The statewide annual limit is 5% plus CPI or 10%, whichever is lower. Individual cities, like San Francisco, have annual rent increase rates governed by city regulations. According to SF.Gov, the annual increases are limited to 3.6%. These reforms ensure that housing providers offer affordable housing options on yearly leases. 

Consider the cost of rent. Does the cost of rent cover your expenses? Landlords should assess their cash flow and market trends before setting a new rent price instead of implementing the maximum increase. It’s essential to review your rental agreement and be accessible to your tenants. Hear them out on their concerns and explain the reasoning behind the increases in rent.

AB 1482 protects tenants against rising rents and applies to some residential properties. This may include some single-family homes and condos that don’t have to adhere to the law’s provisions if a real estate investment trust or corporation doesn’t own the property.

Ensure you comply with your local rent control ordinances to avoid exceeding the rent cap. In addition to staying informed with rent control rules, review your rental agreement on each of your rental properties and give proper notice before raising the current rate.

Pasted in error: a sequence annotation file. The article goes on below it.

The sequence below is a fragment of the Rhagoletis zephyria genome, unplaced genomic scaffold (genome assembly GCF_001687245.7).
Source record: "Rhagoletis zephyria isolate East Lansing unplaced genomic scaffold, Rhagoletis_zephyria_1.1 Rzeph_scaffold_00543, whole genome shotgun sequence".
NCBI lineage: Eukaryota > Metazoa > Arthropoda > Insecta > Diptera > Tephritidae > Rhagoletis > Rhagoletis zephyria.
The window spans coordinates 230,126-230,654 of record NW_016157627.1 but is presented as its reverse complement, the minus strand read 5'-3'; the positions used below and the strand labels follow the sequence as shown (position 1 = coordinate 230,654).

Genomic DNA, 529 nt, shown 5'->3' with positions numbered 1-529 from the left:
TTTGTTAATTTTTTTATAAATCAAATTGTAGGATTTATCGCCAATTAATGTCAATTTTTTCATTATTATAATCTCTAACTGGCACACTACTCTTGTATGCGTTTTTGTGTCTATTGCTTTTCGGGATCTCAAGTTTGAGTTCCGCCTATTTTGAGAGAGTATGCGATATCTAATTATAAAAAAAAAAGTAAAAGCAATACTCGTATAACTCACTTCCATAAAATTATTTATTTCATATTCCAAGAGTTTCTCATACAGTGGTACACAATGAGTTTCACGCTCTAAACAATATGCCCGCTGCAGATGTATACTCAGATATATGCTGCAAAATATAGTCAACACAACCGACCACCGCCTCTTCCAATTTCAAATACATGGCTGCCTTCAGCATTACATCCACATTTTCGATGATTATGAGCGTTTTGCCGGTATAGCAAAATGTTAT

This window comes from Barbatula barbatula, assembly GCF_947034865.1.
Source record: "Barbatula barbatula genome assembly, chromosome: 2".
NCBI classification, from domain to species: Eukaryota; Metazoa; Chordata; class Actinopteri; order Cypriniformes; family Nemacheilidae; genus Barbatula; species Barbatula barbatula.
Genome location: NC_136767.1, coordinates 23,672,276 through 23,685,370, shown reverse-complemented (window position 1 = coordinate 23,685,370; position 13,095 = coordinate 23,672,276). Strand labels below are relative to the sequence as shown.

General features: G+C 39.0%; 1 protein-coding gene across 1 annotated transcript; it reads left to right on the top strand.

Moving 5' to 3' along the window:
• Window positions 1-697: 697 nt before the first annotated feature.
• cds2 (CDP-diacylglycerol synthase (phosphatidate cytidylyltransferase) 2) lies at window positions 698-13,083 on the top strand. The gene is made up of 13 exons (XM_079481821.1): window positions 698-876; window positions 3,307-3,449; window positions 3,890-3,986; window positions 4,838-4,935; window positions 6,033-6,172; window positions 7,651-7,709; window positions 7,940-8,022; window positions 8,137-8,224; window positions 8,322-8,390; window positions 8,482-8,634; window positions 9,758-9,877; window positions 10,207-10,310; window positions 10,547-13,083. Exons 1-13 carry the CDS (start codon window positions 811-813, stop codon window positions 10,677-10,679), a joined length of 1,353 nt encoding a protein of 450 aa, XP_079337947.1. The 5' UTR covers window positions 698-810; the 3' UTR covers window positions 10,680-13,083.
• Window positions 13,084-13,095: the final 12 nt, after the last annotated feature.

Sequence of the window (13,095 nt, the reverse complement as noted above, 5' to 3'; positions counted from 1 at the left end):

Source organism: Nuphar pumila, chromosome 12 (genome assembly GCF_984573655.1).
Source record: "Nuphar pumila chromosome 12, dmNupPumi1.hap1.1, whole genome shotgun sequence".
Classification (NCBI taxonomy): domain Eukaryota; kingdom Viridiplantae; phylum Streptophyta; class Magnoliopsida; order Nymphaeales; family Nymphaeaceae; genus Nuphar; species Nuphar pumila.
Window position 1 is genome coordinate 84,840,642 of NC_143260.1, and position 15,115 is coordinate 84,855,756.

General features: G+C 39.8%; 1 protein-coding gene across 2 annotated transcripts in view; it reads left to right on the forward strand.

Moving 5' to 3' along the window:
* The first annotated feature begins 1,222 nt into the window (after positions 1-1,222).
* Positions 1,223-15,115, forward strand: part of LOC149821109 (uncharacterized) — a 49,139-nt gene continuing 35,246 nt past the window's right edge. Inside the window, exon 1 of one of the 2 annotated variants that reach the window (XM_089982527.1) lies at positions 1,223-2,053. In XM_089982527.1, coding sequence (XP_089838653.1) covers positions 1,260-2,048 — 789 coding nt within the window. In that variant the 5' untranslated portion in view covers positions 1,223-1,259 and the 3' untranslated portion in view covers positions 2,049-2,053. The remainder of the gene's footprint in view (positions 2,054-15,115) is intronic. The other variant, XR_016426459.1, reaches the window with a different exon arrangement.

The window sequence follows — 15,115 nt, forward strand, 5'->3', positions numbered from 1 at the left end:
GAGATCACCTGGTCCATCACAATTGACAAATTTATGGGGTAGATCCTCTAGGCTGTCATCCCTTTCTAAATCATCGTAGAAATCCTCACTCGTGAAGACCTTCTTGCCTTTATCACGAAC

In California, landlords must refrain from retaliatory actions, such as imposing exorbitant rent hikes beyond the acceptable rent hike or implementing excessive rent hikes that don’t adhere to local laws and rent control regulations. The landlord can’t retaliate if a tenant requests repairs on a single-family home or rental units in a building. If the tenant points out that the landlord is acting against the rental agreement, the landlord can’t retaliate.


Landlords should review the California Tenants Handbook to maintain a positive landlord-tenant relationship.

Our final thoughts

Timely and clear communication will help property owners minimize questions and avoid disputes when you implement annual rent increases. Rent increases are a part of the rental operations. While they aren’t virtually painless for the tenant, if done tactfully with analysis and consideration of your renter, you can save money while retaining good residents in homes or apartment buildings. Here, you’ll find all of the essential California rental documents to simplify the rental process. Familiarizing yourself with local rent increase laws will help you effectively manage your property.